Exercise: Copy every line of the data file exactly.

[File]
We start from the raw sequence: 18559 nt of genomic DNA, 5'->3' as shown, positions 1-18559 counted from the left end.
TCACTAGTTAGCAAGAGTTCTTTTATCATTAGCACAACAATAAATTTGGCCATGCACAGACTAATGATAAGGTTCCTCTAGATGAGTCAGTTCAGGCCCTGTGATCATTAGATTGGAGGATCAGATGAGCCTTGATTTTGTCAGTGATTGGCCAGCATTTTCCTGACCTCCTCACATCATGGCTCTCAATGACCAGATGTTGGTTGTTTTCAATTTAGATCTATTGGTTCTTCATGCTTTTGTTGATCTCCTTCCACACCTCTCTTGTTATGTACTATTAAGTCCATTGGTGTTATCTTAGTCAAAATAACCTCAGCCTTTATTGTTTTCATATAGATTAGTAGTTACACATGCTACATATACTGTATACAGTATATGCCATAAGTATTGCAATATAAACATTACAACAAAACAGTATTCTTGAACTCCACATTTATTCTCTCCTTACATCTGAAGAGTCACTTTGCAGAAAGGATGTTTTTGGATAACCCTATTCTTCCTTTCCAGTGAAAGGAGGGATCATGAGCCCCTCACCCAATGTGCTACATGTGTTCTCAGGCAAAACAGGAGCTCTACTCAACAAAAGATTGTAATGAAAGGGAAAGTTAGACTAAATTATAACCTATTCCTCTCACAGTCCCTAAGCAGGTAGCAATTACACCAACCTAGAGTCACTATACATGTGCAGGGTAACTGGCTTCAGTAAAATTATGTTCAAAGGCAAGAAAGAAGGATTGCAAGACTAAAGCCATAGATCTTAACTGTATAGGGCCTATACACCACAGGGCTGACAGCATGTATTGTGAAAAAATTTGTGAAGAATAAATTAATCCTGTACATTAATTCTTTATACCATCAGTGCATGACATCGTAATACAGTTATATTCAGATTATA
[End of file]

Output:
We start from the raw sequence: 18559 nt of genomic DNA, 5'->3' as shown, positions 1-18559 counted from the left end.
TCACTAGTTAGCAAGAGTTCTTTTATCATTAGCACAACAATAAATTTGGCCATGCACAGACTAATGATAAGGTTCCTCTAGATGAGTCAGTTCAGGCCCTGTGATCATTAGATTGGAGGATCAGATGAGCCTTGATTTTGTCAGTGATTGGCCAGCATTTTCCTGACCTCCTCACATCATGGCTCTCAATGACCAGATGTTGGTTGTTTTCAATTTAGATCTATTGGTTCTTCATGCTTTTGTTGATCTCCTTCCACACCTCTCTTGTTATGTACTATTAAGTCCATTGGTGTTATCTTAGTCAAAATAACCTCAGCCTTTATTGTTTTCATATAGATTAGTAGTTACACATGCTACATATACTGTATACAGTATATGCCATAAGTATTGCAATATAAACATTACAACAAAACAGTATTCTTGAACTCCACATTTATTCTCTCCTTACATCTGAAGAGTCACTTTGCAGAAAGGATGTTTTTGGATAACCCTATTCTTCCTTTCCAGTGAAAGGAGGGATCATGAGCCCCTCACCCAATGTGCTACATGTGTTCTCAGGCAAAACAGGAGCTCTACTCAACAAAAGATTGTAATGAAAGGGAAAGTTAGACTAAATTATAACCTATTCCTCTCACAGTCCCTAAGCAGGTAGCAATTACACCAACCTAGAGTCACTATACATGTGCAGGGTAACTGGCTTCAGTAAAATTATGTTCAAAGGCAAGAAAGAAGGATTGCAAGACTAAAGCCATAGATCTTAACTGTATAGGGCCTATACACCACAGGGCTGACAGCATGTATTGTGAAAAAATTTGTGAAGAATAAATTAATCCTGTACATTAATTCTTTATACCATCAGTGCATGACATCGTAATACAGTTATATTCAGATTATA